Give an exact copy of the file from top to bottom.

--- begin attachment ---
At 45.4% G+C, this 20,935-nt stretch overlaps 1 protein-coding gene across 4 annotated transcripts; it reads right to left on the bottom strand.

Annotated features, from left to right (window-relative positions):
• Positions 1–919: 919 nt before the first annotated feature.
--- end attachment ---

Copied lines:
At 45.4% G+C, this 20,935-nt stretch overlaps 1 protein-coding gene across 4 annotated transcripts; it reads right to left on the bottom strand.

Annotated features, from left to right (window-relative positions):
• Positions 1–919: 919 nt before the first annotated feature.